(Reuters) - Libyan irregular forces backed by helicopters clashed with Islamist militias in Benghazi on Friday in fighting that left at least 19 people dead and posed a new test to the fragile government. Members of the self-declared Libyan National Army, led by retired General Khalifa Haftar, shelled bases belonging to Ansar al-Sharia and another Islamist militant group in Benghazi, said Mohamed Al-Hejazi, a spokesman for Haftar's forces.
The violence prompted Libya's prime minister to order the regular military to control any armed groups - including Haftar's forces - in the eastern city, where militants often clash with the army, and assassinations and bombings are common. Authorities closed the city's Benina airport in the evening because of the clashes. Since the 2011 civil war that ousted Muammar Gaddafi after 42 years of one-man rule, Libya has been unable to impose authority over brigades of former rebels who refuse to disarm and have carved out regional fiefdoms. Highlighting the instability, Algeria sent a team of special forces to evacuate its ambassador and embassy staff from Libya in a military plane after a militant threat to its embassy, officials and a security source said on Friday.
Benghazi, the cradle of the NATO-backed uprising against Gaddafi, in particular has struggled to curb violence and stem attacks blamed on Ansar al-Sharia, which often operates openly despite being designated a terrorist organization by Washington. Prime Minister Abdullah al-Thinni told reporters: "We have given orders ... to intercept any force trying to enter Benghazi because they don't have legitimacy from the state."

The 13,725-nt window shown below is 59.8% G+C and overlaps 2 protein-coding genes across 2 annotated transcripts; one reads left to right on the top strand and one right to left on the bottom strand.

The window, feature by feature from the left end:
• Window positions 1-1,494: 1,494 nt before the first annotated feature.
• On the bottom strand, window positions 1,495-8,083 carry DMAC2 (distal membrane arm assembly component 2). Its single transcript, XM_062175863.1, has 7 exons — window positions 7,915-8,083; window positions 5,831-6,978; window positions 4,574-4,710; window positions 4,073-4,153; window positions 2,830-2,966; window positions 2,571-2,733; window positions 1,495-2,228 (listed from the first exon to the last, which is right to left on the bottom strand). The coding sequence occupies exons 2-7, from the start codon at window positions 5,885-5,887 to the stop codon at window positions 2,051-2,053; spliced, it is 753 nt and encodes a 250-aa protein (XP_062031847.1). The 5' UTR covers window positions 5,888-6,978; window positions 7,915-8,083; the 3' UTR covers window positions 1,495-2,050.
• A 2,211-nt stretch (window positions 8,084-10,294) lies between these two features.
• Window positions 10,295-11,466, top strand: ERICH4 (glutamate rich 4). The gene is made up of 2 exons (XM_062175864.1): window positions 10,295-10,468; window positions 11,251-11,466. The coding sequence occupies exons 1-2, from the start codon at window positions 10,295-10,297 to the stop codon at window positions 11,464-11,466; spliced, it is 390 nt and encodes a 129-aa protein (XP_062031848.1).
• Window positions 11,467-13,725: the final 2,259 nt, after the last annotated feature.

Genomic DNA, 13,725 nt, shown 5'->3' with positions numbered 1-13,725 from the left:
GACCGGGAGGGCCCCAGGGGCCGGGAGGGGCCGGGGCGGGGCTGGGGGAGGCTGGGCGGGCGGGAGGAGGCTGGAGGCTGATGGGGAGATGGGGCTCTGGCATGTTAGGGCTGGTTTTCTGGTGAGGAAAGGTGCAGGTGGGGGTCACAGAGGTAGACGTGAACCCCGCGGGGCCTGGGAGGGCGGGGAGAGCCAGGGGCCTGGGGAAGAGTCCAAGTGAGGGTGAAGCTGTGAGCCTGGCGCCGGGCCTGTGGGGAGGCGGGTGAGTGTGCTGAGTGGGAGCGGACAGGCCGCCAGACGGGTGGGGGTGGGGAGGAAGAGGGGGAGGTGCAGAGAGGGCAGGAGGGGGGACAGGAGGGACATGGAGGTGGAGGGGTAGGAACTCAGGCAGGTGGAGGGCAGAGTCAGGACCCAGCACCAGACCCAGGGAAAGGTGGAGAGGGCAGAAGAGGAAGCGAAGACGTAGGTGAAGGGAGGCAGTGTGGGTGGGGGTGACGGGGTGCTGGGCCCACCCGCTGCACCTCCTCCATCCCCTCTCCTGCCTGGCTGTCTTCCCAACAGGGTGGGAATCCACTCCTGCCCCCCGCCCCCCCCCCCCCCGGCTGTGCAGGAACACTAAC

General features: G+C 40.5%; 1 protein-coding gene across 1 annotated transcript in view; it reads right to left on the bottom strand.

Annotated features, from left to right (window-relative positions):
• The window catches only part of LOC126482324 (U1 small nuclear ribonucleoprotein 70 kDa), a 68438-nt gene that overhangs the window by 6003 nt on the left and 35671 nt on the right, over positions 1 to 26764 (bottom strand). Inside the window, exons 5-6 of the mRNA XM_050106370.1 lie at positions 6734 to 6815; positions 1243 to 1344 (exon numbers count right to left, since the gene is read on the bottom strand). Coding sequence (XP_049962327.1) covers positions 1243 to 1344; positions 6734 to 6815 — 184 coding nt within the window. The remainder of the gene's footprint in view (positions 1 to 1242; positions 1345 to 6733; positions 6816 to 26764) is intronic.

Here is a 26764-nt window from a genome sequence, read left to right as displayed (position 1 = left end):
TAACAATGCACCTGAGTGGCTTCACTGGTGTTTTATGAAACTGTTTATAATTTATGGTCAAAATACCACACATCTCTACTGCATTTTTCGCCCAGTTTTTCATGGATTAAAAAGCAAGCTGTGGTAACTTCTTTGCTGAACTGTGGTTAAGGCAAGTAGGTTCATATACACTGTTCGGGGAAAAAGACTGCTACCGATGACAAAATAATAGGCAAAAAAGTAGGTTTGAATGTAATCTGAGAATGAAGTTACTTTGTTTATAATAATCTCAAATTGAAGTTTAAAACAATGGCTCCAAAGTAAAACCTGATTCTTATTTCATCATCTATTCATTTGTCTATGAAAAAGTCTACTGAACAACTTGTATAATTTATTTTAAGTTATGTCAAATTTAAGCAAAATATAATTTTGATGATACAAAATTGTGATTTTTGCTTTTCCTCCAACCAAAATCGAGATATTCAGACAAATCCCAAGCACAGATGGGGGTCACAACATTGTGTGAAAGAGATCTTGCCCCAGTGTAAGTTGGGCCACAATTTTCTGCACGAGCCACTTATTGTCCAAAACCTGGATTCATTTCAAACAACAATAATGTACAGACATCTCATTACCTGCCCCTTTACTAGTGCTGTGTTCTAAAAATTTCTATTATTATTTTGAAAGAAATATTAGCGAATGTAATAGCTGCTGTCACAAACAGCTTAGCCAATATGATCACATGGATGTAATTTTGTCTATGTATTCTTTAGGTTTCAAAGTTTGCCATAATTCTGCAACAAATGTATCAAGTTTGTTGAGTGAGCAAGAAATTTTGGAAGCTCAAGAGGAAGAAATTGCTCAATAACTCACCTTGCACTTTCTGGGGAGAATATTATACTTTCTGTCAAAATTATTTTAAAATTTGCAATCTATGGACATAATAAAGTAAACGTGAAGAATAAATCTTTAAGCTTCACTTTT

Haftar, a leading figure in the anti-Gaddafi revolt, in February stirred rumors of a coup by appearing in military uniform to call for a presidential committee to be formed to govern until new elections. It was not clear how much support he commands, but it seems likely his forces are drawn from the country's nascent army, which is still in training. Tripoli's government said in February he had no authority and threatened legal action. Hejazi dismissed the government's rejection on Friday of the legitimacy of Haftar's forces and said they were forcing militants from their bases into the city because the government had failed to help Benghazi.
"We're telling them we have the legitimacy from the civilians who suffer on a daily basis from the killings targeting the police and military," he said. "We are fighting militias who threaten stability." The city was calmer in the evening after the clashes in the morning, when witnesses said at least one regular army helicopter had been used in the assaults on the Islamist bases. At least 19 people were killed and almost 70 injured in the fighting, medical sources at local hospitals said. Libya's government is fragile and the parliament almost paralyzed by rivalries, with little progress to full democracy made since 2011. A planned new constitution is still unwritten and the country is on its third prime minister since March. U.S. and European countries are helping build up the regular army but Libya's armed forces and government cannot control the brigades of ex-rebels and militants who once fought Gaddafi.
The North African nation's vital oil export industry has suffered badly and is often targeted by armed protesters seeking a greater share of oil wealth, federalist power for the regions or just better basic services. Since last summer, armed protesters have repeatedly closed down ports and oilfields, bringing production down to around 200,000 barrels per day from the 1.4 million bpd that the OPEC member state produced before the protests erupted.
(Written by Ayman Al-Warfalli and Ahmed Elumami. Additional reporting by Ahmed Elumami; Writing by Patrick Markey; Editing by Alison Williams)